Again, and we’ll resubmit. Because we copied the WordPress files apache didn’t own that directory. You should be good to go now.

          “Run the Install”

          Fill out the form. And we can log in now!

          Congratulations! You now have your own development server running off your Ubuntu desktop.

          Let’s test that out… Yup, all seems to be working just fine.

          This site you can now develop for and break with impunity.



            I’m proud to announce the launch of the author site of my talented wife: Ilana C. Myer.

            The art is by the very talented Galen Dara; the site design and development is my own. I wanted to take a few words and go a bit into my thoughts behind that design.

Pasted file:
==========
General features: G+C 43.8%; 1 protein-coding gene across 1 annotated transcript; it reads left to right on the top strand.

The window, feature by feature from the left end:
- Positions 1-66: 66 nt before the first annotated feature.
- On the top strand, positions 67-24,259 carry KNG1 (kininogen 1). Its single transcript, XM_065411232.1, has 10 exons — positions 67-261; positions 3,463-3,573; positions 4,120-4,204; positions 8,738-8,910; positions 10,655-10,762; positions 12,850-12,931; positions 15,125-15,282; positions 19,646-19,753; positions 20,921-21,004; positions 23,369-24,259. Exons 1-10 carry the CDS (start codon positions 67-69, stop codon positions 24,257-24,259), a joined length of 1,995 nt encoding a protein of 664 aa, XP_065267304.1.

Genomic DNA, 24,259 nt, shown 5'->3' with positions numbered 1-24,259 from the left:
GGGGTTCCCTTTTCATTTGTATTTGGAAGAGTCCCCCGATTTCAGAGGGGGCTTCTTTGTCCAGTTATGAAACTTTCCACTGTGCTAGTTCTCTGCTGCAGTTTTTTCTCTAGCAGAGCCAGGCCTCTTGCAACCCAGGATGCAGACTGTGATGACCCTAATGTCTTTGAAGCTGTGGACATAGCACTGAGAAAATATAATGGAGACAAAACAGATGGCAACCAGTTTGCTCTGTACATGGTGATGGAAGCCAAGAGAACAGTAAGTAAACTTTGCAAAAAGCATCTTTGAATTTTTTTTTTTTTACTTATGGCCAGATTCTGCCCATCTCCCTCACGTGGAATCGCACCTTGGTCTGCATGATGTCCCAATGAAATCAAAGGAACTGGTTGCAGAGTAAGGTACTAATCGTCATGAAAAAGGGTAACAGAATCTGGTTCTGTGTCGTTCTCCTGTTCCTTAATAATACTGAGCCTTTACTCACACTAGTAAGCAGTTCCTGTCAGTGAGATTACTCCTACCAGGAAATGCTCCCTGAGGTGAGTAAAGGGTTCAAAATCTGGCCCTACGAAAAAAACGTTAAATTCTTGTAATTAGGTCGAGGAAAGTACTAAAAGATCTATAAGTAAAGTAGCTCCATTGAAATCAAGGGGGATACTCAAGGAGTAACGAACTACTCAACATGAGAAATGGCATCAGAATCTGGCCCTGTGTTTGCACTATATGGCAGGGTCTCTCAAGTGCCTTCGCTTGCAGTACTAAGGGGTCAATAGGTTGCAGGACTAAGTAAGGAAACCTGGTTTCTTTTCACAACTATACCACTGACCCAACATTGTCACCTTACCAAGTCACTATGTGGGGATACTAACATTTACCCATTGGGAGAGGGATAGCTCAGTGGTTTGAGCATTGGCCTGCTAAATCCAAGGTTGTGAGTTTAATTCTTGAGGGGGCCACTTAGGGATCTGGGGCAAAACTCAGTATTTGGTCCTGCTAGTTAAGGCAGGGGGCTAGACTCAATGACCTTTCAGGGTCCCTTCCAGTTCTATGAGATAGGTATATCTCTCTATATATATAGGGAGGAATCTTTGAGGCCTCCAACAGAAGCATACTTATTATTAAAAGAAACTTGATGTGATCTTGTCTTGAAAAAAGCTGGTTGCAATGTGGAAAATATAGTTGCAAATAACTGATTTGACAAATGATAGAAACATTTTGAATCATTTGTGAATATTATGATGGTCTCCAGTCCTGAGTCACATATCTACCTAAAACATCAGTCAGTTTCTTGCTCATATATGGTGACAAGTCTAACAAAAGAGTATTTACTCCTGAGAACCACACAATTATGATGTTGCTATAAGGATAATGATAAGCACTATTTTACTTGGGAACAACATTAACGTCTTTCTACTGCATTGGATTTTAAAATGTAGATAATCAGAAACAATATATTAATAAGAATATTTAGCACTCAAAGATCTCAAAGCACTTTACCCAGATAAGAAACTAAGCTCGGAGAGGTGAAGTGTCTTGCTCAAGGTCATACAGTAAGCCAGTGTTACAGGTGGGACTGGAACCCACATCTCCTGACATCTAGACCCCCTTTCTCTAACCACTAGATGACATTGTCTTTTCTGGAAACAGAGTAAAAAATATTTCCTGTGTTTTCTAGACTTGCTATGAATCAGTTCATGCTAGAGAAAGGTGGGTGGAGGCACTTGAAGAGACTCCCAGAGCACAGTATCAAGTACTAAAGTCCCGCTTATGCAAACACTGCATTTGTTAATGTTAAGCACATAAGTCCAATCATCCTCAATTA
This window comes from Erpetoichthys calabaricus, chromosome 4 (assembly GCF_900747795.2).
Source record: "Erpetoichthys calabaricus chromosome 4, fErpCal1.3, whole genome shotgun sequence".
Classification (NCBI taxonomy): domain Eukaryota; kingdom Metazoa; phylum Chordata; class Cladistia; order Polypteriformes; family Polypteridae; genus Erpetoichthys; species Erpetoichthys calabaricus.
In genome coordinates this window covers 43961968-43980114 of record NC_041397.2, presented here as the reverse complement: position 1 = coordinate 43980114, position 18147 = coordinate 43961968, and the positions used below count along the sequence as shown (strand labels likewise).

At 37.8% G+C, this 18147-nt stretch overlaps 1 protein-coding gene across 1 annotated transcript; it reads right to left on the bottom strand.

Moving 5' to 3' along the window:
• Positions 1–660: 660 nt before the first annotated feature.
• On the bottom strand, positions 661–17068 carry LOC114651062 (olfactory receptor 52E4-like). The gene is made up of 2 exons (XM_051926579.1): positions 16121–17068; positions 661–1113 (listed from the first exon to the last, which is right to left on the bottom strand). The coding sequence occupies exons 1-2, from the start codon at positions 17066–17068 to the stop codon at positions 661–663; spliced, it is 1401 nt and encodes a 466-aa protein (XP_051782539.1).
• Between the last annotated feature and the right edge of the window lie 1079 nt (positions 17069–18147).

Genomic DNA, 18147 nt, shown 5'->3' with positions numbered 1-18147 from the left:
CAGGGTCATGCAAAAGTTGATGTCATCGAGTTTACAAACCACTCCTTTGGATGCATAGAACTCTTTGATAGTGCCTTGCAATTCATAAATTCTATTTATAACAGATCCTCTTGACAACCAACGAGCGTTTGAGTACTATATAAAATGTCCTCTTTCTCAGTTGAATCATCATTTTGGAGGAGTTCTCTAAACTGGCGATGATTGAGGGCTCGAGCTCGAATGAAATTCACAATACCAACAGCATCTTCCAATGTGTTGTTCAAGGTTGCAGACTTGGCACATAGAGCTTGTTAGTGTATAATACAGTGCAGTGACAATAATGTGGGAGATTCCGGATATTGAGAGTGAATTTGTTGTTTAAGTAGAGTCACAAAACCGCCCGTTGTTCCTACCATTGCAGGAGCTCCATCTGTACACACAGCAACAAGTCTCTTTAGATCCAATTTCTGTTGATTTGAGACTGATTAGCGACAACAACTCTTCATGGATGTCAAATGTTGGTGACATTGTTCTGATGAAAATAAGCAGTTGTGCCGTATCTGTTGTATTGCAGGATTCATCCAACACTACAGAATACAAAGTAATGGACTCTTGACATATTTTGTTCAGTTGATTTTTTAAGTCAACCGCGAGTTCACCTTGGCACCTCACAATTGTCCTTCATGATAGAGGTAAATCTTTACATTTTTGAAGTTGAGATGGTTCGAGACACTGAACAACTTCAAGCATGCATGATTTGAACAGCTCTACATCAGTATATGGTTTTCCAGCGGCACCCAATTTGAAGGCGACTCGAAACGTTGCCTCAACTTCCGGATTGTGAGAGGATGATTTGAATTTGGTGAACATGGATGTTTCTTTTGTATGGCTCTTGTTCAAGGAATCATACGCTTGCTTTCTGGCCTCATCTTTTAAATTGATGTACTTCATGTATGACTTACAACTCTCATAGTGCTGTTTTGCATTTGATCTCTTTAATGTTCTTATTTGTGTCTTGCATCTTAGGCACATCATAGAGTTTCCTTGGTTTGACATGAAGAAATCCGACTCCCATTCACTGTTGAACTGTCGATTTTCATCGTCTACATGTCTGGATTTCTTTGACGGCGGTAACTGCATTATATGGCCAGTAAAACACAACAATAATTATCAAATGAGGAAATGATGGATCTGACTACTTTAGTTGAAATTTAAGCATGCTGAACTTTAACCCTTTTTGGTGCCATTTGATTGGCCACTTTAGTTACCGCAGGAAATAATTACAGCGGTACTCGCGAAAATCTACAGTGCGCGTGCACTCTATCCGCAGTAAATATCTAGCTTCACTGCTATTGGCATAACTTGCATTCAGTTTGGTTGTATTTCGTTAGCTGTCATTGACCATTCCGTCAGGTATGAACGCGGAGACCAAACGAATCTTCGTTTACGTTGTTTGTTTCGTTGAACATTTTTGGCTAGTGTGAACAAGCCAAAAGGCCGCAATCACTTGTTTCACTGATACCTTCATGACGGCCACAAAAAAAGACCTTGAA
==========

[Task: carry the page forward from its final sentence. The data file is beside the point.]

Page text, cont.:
The design: The primary purpose of the site is for Ilana to share updates and insights about her upcoming book.

            Towards that goal, it was important for me was to have a beautiful readable type. I used Calluna. It has an elegant feel. What struck me about it was the elegance of the serifs, and how it balanced that detail with a clean reading experience. 

            To balance out the serif body type I used Lato I believe that it was intended to be used as a thinner sans-serif. However, for contrast I used it’s thickest weight. I think it still works nicely.

            For Ilana’s name, at the top, we used Neue Hammer Unziale. It’s Celtic look was apropos due to the influences of the book. (You’ll just have to read it to find out more.)

            Having commissioned the art, we wanted to put it front-and-center. I felt it would immediately place the visitor into the world of the book. Thankfully, the visual trend now is leaning towards full screen hero images.

            The transparent heading before the posts on the homepage is to keep the visitor inside that world, always reminding them of the art. The art can be seen in full by scrolling all the way to the bottom.